Amazingly enough we are just needing to do this myself and you may notice the viscoelastic stuff is still only working for SPH fluids - there is no way to wire up the Gas Elasticity DOP and have it work. Even though it's named “Gas”, it operates on SPH particles and not fields.
Currently I am trying to get some results with a small amount of viscosity and some surface tension (wire in a Gas Surface Tension into the FLIP Solver). This might work for some parts of some shots, but some elastic behaviour would be very much appreciated.
The problem with the SPH elasticity is that it was some stiff forces that required a higher order integrator to be stable.
It is possible with a lot of node surgery to get them to work with FLIP - Nick had them working here with the old FLIP Solver. You have to open up the FLIP solver and wire into the gas integrator a force-update version of the elastic forces.
I think the right way for viscoelastic for FLIP is with the Gas Strain Force & Gas Strain Integrate style approach, as per “A Method for Animating Viscoelastic Fluids”. You'll have to move the strains between particles and fields in a sensible way.
We've not had a chance to experiment ourselves with this to see how it shakes out, however. But in theory all the nodes are there.
good work Ian! Now the only thing missing is to be able to create plasticity with fluids?! I had no luck achieving this, at some point cranking up the viscosity/density settings doesn't really harden the fluid anymore. So is this somehow possible in H12?
That setup looks good for strain. The only big thing missing is the strain isn't being rotated by the velocity field. So if you have a blob that is stretched in X, then rotated 90 degrees, it will still try to restore along the X axis. Gas Velocity Stretch is supposed to fix this, but it is a pretty subtle thing.
It's also a bit not-FLIP like because you are keeping a field from frame to frame. A proper FLIP approach would be to store the strain attribute on the particles and rebuild it from there. This gets a bit tricky, however. But with proper extrapolation you could probably avoid the damping you are currently getting. Without any viscosity, the fluid should keep jiggling forever, while as you see it quickly settles in your example.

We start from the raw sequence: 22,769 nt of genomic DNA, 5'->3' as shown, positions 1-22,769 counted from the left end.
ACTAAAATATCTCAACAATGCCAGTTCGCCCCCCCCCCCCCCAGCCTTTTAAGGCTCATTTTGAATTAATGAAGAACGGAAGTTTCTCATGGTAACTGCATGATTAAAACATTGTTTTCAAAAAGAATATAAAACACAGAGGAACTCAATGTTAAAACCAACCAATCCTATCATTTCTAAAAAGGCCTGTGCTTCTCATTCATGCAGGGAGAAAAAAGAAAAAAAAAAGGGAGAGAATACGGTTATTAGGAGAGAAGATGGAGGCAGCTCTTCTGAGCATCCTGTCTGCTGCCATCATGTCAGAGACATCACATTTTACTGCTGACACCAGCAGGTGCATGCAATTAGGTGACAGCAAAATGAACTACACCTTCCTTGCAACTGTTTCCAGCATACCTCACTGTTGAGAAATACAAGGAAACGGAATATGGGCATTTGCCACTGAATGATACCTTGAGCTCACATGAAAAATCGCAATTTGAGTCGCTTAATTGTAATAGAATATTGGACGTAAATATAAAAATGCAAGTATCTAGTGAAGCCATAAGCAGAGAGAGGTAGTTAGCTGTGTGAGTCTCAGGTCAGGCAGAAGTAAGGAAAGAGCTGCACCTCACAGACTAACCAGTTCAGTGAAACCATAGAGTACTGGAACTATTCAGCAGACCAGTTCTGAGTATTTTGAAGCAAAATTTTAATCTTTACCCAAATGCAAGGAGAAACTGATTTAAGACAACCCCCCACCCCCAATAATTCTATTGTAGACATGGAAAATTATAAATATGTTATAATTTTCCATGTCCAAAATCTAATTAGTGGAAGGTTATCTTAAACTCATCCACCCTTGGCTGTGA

As for things not properly seizing up with large viscosities… Have you tried increasing the particle radius scale on the flip object? The default 1.2 is good for splashy sims, but results in lots of underresolved ballistic particles. These particles also have effective zero viscosity. So if you are seeing drips off the edges of your model, try setting the particle radius scale to 2.0. This ensures all particles are resolved (but introduces viscosity) so they should stay together better.
Nice work figuring the strain stuff out, Ian. I think you might still be missing advection of the strain matrix, and as Jeff points out, that's tricky with FLIP since ideally the particles represent the entire state of the simulation at any given time.
I put together a little FLIP elasticity asset that uses the Strain DOPs and FLIP/PIC for advecting the strain matrix, storing the strain in attributes on the particles. The substepping requirement for the explicit GasStrainIntegrate DOP makes it pretty expensive, as does GasParticleToField on a matrix attribute, but it might be useful in some contexts. Also, in my tests it seems like adding a small amount of viscosity helps damp / stabilize the elasticity force.
There may be a bug in Gas Velocity Stretch's handling of matrices, so at the moment I've got that DOP bypassed within the OTL (and offhand I'm not sure the rotation works with a FLIP-style update anyway).
Awesome. Thanks Johner! Makes my life easier. I just got to the point where it was ‘working’ and was like, COOL. Having it track with the particles makes sense… was going to look into that later, but now I don't have to.
I should have mentioned, if you're wondering what those obscure Alpha and Gamma parameters represent on the GasStrainIntegrate DOP, they're from this paper (which is actually somewhat readable as these things go):
Yeah, found that link after Jeff mentioned the paper earlier. Good stuff, but still a bit over my head. I understand what I'm reading, just not the formulas themselves. Thanks again for all your work on the flip solver.